And the lower value (45ml) is assigned to the constituting strength with higher difference (5% dextrose)

In conclusion, 45ml of sol A (5% dextrose) will be added to 105ml of sol B (10% dextrose) to produce 150ml of sol C (8.5% dextrose).

Try this.
1. Prepare 20 mL of dextrose 7.5% weight in volume (w/v) using dextrose 5% and dextrose 50%. How many milliliters of each will be needed?

Ogunlabi, David (RN)

PREPARATION OF INTRAVENOUS DEXTROSE SOLUTIONS OF VARYING STRENGTH- PART 1

Example 1:
A patient is to have 500ml of 5% dextrose in water, but the available strength is 100ml of 50% dextrose in water. As the nurse on duty, how would you prepare 500ml of 5% dextrose in water from 50% dextrose in water?

Desired strength = 5%
Available strength = 50%
Desired volume = 500ml

First calculate the Amount of the available strength (50% D/W) needed for the preparation.

Amount of the available strength needed = (desired strength ÷ available strength) * (desired volume)
A= (5% ÷ 50%) * 500ml
A= 0.1*500
A= 50ml
Therefore, 50ml of 50% dextrose in water will be needed..
It is then made up to 500ml by adding 450ml of sterile water (diluent)
The preparation = 50ml of 50% D/W + 450ml of sterile water = 5% dextrose in water.

Example 2:
A patient needs 7.5% dextrose 500ml. The pharmacy has 10% dextrose in stock.
A. What amount of concentrate is needed?
B. What amount of diluent is needed?

Desired strength= 7.5%
Strength in stock or available strength = 10%
Desired volume = 500ml

Amount of concentrate (10% dextrose) needed
A= (desired strength ÷ available strength) * (desired volume)
A= (7.5% ÷ 10%) * 500ml
A= 0.75 * 500ml
A= 375ml of 10% dextrose

Amount of diluent= 500ml – 375ml
= 125ml
The preparation= 375ml of 10% dextrose + 125ml of diluent.

Example 3:
How many ml of 50% dextrose should be added to 1L of 0.9 saline to make a 5% dextrose solution?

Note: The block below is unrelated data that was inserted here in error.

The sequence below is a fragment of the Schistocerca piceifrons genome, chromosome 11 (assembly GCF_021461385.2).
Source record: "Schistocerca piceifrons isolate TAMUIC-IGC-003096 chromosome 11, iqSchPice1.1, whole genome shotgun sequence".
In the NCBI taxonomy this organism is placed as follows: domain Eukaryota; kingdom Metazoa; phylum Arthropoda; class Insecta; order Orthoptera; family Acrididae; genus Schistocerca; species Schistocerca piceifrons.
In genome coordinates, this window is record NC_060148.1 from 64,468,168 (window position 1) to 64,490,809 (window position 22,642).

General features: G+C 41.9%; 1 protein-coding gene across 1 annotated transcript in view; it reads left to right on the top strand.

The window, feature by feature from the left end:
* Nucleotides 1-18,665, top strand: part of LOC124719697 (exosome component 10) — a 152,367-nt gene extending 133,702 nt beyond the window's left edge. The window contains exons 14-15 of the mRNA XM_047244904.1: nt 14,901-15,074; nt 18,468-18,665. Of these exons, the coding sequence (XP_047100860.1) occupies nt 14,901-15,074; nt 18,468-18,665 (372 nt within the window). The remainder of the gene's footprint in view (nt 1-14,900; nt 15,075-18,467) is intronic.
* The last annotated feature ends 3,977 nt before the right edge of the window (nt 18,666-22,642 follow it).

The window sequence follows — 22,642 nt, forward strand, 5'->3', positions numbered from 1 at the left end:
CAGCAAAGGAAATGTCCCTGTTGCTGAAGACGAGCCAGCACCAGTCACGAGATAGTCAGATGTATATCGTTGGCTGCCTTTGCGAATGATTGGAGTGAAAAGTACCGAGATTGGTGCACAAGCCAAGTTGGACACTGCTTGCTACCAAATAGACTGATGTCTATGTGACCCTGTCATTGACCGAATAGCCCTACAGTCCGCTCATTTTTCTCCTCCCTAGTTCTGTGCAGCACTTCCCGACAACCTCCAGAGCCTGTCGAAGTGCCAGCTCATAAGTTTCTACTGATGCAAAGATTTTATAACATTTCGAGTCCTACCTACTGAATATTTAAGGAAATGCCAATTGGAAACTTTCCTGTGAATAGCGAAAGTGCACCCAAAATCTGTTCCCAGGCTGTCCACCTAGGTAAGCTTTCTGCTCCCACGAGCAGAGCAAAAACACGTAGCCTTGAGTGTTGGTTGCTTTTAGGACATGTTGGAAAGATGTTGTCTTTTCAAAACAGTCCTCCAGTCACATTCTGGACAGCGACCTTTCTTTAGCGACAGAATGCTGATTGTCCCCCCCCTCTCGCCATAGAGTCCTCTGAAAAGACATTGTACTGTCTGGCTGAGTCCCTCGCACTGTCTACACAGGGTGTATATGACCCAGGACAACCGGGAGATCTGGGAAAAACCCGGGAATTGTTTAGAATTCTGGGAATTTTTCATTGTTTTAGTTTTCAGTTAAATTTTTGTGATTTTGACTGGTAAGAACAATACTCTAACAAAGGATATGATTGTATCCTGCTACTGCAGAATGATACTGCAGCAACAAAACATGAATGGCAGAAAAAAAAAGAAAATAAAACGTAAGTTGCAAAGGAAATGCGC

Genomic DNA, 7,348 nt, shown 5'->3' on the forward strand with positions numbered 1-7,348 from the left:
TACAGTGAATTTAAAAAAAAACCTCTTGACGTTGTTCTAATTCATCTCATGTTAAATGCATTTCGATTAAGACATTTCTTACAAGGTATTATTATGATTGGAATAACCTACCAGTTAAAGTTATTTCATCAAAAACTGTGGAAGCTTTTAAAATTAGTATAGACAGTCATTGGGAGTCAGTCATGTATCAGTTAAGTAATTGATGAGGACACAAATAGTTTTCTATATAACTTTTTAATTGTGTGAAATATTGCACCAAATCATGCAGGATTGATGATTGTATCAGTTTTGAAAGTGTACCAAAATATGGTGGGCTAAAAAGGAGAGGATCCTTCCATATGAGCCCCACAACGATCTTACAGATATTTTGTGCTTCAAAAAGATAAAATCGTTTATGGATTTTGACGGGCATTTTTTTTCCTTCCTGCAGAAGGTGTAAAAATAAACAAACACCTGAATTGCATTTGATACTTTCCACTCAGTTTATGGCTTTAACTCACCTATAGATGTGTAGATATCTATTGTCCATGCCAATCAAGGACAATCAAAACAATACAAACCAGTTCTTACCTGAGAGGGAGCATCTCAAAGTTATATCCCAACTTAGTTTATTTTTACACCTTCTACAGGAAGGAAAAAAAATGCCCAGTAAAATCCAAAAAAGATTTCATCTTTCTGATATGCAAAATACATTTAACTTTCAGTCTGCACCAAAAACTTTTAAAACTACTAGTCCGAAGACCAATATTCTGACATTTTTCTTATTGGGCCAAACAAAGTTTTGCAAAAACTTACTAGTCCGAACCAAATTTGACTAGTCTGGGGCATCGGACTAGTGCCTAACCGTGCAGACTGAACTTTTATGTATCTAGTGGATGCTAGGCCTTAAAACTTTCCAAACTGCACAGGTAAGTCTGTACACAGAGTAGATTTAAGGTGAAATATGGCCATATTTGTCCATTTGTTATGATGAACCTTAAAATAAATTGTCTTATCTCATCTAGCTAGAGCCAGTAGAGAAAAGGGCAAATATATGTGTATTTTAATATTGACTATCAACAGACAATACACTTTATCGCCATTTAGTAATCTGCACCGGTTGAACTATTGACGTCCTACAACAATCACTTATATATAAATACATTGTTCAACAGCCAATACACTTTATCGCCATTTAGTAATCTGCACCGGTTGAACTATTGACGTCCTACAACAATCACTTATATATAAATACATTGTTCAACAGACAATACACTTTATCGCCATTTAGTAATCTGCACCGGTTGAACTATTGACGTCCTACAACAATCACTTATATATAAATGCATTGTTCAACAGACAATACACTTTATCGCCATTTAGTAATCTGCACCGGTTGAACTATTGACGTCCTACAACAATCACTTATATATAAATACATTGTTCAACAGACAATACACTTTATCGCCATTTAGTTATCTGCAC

Assume the amount of 50% to be added is A ml
Desired strength= 5%
Available strength= 50%
Desired volume = (1000+A)ml
NOTE:
1L = 1000ml
The total volume desired will be the sum of 1000ml of 0.9% Saline and A ml which we are to calculate.

A= (Desired strength ÷ Available strength) * Desired volume
A= (5% ÷ 50%) * (1000 + A)
A= (0.1) * (1000 + A)
OPEN THE BRACKET BY MULTIPLYING 0.1 BY 1000, AND 0.1 BY A
A= 100 + 0.1A
COLLECT LIKE TERMS
1A – 0.1A = 100
0.9A= 100
DIVIDE BOTH SIDES BY 0.9

0.9A÷0.9 = 100÷0.9
A= 111.1ml
Therefore, 111.1ml of 50% dextrose will be added to 1L of 0.9% saline to make 5% dextrose solution.

Example 4:
You have a 70% dextrose (w/v) solution. How many grams of dextrose are in 400ml?

w/v means weight/volume
Weight is usually in gram (g)
Volume is usually in milliliters (ml)
70% dextrose (w/v) = 70g dextrose (w) in 100ml of solution (v)

In 70% dextrose solution,
Each 100ml of solution contains 70g dextrose
So, 400ml of the solution will contain …..g dextrose
CROSS MULTIPLY
(400*70g) ÷ 100
= 28000g ÷ 100
= 280g
Therefore, 400ml of the solution contains 280g of dextrose.

Solve this exercise.
1. Prepare 500ml of 10% dextrose in water from 100ml of 50% dextrose solution.

2. How many ml of 50% dextrose should be added to 500ml of Ringer’s Lactate to make 4.3% dextrose solution?